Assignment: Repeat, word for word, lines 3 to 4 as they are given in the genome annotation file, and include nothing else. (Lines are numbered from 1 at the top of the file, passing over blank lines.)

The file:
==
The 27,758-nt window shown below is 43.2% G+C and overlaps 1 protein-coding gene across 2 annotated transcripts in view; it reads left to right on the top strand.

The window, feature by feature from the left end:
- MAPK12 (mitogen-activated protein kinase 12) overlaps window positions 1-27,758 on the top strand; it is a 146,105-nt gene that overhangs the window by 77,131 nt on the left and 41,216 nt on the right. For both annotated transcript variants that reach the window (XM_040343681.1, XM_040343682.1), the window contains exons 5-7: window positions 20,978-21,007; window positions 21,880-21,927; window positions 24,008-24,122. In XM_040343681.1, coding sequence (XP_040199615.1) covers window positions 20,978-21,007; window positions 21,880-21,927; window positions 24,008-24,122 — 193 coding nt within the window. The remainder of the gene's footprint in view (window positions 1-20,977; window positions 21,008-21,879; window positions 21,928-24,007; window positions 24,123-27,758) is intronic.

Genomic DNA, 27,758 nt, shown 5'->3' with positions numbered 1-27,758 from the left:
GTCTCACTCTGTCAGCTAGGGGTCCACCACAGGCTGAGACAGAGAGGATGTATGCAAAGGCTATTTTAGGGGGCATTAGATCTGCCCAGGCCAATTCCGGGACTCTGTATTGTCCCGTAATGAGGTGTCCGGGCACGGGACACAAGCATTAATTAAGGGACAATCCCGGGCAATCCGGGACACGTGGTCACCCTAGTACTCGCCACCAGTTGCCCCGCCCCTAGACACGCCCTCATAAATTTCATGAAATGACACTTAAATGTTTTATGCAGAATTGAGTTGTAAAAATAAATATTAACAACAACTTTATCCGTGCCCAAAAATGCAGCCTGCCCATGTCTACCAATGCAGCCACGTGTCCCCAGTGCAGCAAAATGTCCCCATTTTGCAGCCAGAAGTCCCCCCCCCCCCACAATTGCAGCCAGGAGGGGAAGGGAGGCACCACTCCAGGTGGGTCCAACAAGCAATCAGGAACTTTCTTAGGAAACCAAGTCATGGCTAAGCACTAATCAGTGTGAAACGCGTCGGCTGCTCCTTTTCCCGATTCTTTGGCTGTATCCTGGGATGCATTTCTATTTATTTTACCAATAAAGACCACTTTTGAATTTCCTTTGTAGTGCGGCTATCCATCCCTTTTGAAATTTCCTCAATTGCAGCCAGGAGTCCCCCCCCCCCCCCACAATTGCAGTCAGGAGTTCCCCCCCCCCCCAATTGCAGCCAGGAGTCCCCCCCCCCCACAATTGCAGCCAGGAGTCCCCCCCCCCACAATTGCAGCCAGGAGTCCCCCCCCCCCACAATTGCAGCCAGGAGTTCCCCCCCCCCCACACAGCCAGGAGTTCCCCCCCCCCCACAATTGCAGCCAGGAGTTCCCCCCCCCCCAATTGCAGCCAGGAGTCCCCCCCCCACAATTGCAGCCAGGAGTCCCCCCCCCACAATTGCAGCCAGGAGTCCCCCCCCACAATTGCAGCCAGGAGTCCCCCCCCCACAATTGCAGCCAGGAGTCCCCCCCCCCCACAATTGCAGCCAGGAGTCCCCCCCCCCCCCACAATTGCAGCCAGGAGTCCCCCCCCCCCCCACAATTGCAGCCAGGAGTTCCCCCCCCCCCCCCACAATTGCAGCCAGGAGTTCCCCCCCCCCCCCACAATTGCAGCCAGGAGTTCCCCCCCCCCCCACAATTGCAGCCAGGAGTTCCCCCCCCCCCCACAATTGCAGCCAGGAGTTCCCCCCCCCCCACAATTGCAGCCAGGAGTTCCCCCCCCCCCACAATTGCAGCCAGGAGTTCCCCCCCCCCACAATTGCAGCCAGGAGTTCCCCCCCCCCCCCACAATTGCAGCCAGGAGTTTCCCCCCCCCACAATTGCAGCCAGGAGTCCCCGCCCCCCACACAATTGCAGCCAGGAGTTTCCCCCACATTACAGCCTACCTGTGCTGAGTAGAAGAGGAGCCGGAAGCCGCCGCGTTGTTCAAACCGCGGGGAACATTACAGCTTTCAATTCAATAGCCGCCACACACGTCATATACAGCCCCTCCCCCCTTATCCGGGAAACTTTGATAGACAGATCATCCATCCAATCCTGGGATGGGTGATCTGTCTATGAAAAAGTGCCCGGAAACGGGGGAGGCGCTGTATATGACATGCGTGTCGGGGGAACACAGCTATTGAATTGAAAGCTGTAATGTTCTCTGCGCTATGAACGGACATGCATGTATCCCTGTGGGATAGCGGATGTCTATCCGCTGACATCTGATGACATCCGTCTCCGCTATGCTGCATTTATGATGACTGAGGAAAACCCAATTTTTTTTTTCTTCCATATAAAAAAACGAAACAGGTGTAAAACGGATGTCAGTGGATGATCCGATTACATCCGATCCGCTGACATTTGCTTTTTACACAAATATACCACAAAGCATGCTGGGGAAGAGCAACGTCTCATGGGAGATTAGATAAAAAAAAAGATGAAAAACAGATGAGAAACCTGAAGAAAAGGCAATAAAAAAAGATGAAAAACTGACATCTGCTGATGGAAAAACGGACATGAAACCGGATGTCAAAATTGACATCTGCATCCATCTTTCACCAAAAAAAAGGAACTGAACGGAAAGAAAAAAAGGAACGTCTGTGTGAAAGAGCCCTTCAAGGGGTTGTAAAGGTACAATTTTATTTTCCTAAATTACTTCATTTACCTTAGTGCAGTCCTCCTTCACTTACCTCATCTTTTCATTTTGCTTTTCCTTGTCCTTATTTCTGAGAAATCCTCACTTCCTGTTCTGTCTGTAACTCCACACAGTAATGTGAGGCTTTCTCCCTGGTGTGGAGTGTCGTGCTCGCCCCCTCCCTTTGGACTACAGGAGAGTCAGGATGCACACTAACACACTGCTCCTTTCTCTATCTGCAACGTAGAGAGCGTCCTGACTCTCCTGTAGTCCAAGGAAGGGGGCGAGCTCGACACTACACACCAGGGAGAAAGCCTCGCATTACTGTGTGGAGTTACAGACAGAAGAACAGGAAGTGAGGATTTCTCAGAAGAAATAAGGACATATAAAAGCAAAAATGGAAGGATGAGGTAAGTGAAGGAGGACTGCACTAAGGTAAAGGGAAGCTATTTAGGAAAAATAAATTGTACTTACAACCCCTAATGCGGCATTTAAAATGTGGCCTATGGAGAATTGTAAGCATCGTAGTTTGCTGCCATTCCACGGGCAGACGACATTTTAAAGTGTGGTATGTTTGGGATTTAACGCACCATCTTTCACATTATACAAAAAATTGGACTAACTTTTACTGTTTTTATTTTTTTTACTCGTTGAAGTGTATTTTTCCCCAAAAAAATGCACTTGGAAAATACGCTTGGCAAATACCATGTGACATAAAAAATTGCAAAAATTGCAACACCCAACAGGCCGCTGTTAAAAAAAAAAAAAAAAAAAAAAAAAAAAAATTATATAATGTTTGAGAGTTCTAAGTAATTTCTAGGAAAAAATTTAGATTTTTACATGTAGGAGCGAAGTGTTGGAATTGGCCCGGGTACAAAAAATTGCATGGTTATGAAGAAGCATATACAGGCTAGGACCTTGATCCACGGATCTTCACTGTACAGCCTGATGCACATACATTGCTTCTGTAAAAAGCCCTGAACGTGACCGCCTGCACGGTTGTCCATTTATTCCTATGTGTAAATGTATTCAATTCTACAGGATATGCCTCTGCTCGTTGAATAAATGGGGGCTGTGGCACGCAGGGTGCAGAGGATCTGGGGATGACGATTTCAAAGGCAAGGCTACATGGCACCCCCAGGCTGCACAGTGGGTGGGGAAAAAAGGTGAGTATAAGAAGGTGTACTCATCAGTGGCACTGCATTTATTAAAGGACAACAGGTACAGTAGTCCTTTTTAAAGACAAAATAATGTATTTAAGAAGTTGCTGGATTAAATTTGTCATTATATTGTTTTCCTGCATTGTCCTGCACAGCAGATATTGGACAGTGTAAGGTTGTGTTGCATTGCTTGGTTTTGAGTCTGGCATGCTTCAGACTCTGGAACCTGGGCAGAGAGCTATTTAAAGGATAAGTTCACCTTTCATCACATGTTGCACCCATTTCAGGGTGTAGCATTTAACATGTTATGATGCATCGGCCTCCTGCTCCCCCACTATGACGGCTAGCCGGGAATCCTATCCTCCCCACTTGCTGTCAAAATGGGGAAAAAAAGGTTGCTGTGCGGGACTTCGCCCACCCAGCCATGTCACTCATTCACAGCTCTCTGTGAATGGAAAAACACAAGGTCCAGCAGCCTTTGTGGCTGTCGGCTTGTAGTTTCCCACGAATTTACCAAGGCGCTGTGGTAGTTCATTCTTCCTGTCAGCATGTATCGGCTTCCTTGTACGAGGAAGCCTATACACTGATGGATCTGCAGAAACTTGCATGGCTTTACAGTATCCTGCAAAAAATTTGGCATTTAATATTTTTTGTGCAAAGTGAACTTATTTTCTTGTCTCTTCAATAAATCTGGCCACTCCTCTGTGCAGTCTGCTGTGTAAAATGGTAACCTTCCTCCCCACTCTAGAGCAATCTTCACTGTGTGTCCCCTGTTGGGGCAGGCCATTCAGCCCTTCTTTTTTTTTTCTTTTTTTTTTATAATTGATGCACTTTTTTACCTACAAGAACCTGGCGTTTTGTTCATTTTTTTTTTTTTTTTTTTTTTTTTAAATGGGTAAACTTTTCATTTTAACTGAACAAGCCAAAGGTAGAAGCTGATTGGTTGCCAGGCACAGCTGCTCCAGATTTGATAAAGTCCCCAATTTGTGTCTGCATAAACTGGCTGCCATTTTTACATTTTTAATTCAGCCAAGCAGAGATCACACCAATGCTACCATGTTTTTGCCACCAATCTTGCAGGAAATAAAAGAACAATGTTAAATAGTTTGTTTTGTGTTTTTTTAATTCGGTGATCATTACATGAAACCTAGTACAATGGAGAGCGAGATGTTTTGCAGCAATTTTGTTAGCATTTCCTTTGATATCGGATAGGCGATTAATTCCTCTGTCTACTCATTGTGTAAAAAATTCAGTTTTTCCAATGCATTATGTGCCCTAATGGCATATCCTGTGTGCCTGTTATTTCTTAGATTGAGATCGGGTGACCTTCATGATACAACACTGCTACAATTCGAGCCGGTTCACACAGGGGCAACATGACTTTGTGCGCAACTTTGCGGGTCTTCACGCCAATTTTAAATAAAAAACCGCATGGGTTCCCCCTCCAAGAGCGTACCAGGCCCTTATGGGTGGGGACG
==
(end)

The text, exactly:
- MAPK12 (mitogen-activated protein kinase 12) overlaps window positions 1-27,758 on the top strand; it is a 146,105-nt gene that overhangs the window by 77,131 nt on the left and 41,216 nt on the right. For both annotated transcript variants that reach the window (XM_040343681.1, XM_040343682.1), the window contains exons 5-7: window positions 20,978-21,007; window positions 21,880-21,927; window positions 24,008-24,122. In XM_040343681.1, coding sequence (XP_040199615.1) covers window positions 20,978-21,007; window positions 21,880-21,927; window positions 24,008-24,122 — 193 coding nt within the window. The remainder of the gene's footprint in view (window positions 1-20,977; window positions 21,008-21,879; window positions 21,928-24,007; window positions 24,123-27,758) is intronic.

Genomic DNA, 27,758 nt, shown 5'->3' with positions numbered 1-27,758 from the left: